Sultana's Dream

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Sultana's Dream
September 2011


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Book Reviews
Guest Reviewer: Fattimah Intoual

"As the days get chilly, there is nothing better than spending a Sunday afternoon sitting in the sunshine with a pot of tea, a thick jumper and a good book. And nothing makes me feel warmer than a re-imagined fairy tale. Robin McKinley takes the comforting familiarity of childhood tales, pulls them apart, expands and reweaves them into vibrant, complex stories of royalty, betrayal, duty, love, revenge and war. Her novels gave me many hours of reading pleasure as a teenager and, to be honest, I still pull them off the bookshelf whenever I need some escapism."

In Spindle’s End McKinley takes the Perrault fairy tale ‘Sleeping Beauty’ and creates a hypnotic, tangled tale of briar roses, magic and friendship. I’ve never particularly liked the story of Sleeping Beauty because she isn’t a heroine who does anything. She grew up, pricked her finger, fell asleep, got rescued, and lived happily ever after. Rather boring… McKinley, on the other hand, refuses to allow her heroine to laze about waiting for a prince to come to the rescue. Princess Briar-Rose (raised in a village, handy with animals and known as Rosie to friends and family) is strong enough to save herself, and all those who love her.

Rose Daughter is a lush re-imagining of ‘Beauty and the Beast’ rich with the transformative power of love and a heroine who is brave, compassionate, and who has a talent for growing roses. Unlike traditional versions of Beauty and the Beast, Beauty’s power lies not in her looks, but her kindness and courage.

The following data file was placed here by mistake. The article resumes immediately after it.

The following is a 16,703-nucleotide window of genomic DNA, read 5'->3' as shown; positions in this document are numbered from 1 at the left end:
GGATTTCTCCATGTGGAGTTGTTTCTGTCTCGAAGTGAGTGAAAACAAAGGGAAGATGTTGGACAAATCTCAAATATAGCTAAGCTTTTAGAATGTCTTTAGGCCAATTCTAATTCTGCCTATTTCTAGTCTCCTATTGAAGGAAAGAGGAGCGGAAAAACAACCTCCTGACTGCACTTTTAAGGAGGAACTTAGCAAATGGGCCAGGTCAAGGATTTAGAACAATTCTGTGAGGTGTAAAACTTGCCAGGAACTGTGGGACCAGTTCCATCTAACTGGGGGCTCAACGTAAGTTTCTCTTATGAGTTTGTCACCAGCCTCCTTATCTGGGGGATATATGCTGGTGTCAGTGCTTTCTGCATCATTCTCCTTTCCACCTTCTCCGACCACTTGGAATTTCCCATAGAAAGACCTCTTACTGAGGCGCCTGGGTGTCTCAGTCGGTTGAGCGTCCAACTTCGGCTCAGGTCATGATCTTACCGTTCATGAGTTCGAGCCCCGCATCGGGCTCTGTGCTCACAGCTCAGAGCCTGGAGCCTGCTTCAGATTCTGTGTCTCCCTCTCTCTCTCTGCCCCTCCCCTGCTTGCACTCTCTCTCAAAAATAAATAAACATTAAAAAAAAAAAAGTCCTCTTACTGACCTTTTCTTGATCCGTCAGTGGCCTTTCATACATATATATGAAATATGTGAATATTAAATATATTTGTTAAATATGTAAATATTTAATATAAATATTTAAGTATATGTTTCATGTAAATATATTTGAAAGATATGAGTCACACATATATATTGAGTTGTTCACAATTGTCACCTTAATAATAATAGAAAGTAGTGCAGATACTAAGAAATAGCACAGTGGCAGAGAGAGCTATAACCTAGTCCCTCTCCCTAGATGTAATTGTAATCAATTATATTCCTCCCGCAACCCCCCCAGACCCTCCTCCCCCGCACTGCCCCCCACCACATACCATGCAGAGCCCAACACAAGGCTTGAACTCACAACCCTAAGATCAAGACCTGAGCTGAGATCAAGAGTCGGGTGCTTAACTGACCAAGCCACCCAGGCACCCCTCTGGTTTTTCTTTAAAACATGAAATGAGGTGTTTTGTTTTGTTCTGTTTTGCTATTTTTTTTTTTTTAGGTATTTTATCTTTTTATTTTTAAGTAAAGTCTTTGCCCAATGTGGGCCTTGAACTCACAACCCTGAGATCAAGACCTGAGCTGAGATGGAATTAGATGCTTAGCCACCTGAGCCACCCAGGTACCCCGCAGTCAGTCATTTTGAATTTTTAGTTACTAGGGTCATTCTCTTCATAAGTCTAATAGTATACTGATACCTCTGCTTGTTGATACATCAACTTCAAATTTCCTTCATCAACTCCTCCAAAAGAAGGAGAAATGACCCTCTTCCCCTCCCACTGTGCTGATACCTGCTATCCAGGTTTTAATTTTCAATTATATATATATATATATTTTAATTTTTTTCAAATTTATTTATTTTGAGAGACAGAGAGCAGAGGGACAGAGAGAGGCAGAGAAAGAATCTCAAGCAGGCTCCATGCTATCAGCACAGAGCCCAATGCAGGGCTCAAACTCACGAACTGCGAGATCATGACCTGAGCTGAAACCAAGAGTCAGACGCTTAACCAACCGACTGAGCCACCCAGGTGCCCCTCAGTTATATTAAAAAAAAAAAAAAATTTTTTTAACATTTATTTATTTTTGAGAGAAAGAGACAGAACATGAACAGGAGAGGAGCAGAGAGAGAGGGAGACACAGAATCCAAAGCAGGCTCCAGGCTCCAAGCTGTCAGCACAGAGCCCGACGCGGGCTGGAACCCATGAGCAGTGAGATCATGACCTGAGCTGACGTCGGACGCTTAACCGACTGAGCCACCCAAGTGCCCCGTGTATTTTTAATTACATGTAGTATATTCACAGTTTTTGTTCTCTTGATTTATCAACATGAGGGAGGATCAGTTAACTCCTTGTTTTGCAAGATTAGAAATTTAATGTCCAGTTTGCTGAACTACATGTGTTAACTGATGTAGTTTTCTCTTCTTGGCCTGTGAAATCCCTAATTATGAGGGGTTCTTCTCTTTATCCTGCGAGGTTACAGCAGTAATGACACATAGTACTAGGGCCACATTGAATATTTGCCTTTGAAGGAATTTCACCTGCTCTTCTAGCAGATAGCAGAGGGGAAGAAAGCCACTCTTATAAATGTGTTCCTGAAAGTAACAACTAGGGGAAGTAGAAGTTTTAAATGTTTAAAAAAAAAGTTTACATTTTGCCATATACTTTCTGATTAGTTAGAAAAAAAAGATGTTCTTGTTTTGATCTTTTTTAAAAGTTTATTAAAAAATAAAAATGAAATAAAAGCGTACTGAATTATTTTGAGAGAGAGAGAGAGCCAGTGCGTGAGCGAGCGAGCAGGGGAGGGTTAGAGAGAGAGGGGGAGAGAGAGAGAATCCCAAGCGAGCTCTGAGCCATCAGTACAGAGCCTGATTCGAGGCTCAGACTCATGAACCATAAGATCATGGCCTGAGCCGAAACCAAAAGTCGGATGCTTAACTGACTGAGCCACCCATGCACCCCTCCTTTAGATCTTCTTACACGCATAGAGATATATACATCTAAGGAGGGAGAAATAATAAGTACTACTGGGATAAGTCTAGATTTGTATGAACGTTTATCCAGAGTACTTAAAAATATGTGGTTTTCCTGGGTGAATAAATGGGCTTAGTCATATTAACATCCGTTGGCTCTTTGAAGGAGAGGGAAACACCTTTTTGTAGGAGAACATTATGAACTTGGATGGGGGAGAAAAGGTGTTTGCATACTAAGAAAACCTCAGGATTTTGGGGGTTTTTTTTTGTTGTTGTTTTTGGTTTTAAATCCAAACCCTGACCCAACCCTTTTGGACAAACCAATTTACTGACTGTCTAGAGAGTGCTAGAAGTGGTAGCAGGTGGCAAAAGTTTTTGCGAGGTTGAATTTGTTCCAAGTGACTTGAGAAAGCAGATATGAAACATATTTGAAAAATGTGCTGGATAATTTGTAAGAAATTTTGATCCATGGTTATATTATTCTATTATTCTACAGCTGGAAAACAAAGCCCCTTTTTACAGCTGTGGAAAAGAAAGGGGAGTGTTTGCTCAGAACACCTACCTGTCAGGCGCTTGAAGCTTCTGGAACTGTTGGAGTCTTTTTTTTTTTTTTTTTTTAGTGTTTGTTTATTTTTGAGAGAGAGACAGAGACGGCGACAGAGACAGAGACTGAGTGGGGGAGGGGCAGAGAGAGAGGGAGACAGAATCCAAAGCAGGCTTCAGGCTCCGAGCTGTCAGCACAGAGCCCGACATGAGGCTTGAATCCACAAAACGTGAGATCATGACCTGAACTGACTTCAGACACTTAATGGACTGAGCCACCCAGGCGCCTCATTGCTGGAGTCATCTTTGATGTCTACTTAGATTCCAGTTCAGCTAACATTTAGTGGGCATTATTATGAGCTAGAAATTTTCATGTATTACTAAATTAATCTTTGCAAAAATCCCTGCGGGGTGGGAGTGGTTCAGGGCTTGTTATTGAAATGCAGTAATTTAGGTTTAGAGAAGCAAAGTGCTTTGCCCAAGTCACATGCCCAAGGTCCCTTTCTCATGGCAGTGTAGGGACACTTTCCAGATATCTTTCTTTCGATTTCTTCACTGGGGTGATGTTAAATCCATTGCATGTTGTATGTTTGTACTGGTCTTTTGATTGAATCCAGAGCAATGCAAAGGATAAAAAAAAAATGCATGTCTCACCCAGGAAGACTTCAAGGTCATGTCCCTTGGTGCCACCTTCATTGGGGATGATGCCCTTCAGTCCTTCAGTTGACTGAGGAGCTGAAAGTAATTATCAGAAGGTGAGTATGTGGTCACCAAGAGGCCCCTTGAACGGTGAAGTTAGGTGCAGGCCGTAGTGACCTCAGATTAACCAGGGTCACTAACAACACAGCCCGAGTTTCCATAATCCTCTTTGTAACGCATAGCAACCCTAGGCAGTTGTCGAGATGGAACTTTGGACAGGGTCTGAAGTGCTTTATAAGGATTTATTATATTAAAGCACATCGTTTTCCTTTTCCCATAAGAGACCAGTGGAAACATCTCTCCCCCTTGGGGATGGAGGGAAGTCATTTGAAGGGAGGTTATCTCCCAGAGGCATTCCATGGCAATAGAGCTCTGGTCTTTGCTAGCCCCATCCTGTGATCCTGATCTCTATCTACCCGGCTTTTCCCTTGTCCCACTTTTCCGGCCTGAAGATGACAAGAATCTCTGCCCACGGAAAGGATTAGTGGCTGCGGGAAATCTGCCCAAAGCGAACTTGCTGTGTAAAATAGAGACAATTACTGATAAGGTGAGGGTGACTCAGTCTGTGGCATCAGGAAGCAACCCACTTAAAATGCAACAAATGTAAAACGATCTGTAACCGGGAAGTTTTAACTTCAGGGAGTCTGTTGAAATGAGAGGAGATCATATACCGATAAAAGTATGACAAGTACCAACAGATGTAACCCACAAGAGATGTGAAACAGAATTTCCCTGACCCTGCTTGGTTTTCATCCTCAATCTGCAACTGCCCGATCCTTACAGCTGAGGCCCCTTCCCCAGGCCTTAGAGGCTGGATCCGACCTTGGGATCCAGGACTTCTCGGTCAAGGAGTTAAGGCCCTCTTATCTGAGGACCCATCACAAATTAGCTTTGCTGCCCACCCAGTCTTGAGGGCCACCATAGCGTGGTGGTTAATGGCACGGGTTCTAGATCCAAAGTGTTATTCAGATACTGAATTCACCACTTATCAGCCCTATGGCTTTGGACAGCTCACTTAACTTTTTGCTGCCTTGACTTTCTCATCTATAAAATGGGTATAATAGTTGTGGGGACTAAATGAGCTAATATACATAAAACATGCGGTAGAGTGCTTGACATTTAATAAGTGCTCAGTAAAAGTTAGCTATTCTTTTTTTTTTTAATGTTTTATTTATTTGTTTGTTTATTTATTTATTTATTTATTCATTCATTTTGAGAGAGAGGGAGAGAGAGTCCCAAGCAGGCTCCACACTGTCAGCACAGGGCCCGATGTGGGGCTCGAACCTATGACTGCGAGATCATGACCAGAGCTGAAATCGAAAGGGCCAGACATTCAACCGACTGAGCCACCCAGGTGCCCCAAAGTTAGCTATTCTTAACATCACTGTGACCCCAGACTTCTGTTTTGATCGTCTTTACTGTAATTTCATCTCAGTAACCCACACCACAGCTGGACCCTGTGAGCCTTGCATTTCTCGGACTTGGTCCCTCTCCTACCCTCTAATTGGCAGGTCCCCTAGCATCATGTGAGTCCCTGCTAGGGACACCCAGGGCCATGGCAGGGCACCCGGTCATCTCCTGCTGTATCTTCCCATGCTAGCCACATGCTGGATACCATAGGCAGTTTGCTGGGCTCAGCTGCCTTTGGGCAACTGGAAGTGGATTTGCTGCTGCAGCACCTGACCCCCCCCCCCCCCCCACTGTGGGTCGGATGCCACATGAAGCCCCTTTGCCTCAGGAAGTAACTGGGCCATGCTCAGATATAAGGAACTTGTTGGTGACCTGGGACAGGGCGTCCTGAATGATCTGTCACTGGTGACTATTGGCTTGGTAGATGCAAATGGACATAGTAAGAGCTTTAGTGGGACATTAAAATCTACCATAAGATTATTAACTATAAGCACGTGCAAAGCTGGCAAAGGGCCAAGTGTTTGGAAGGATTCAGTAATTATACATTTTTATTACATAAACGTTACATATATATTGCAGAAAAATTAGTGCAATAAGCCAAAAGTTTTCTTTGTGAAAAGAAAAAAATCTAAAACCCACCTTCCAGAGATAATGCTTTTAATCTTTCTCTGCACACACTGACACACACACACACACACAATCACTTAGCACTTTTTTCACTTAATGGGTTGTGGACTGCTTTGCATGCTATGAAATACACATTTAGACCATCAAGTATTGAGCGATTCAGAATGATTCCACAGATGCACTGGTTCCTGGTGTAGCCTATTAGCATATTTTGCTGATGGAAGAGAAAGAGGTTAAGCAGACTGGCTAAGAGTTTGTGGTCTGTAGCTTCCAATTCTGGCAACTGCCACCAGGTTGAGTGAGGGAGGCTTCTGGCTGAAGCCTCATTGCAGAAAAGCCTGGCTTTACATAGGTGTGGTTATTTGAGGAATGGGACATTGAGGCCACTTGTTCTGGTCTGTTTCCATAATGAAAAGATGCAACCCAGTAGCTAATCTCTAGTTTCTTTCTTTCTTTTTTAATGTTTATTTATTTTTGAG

Having grown up with the saccharine Disney version of Beauty and the Beast, I find  Rose Daughter a refreshing change. Although there are no singing teacups and dancing candelabra, there is a Beast who is more than just a handsome man trapped in an ugly body, and he is (eventually) loved by a woman who is more than just a pretty face.

McKinley takes Charles Perrault’s little known fairy tale Donkeyskin and creates an extraordinary tale of darkness and light, despair and hope in Deerskin.  The author has received hate mail for this novel and indeed it is a confronting story of abuse and pain, but ultimately it’s a story of survival, courage and justice. Though a difficult and often heartbreaking story, I find beauty in Lissar’s courage, and the ordinary kindness of the people she encounters in her travels.  McKinley doesn’t pretend that the scars of abuse disappear over time, but her character does find the strength to trust and love again. This is not a novel to take lightly given its subject matter.


Fattimah currently lives in the nation’s chilly capital where she works for the federal government and tries to avoid frostbite. Originally from Adelaide, she’s an escapee from the legal profession, has more books than available storage space, a love of quirky British comedy and a habit of forgetting to sleep when she’s in the grip of an excellent novel.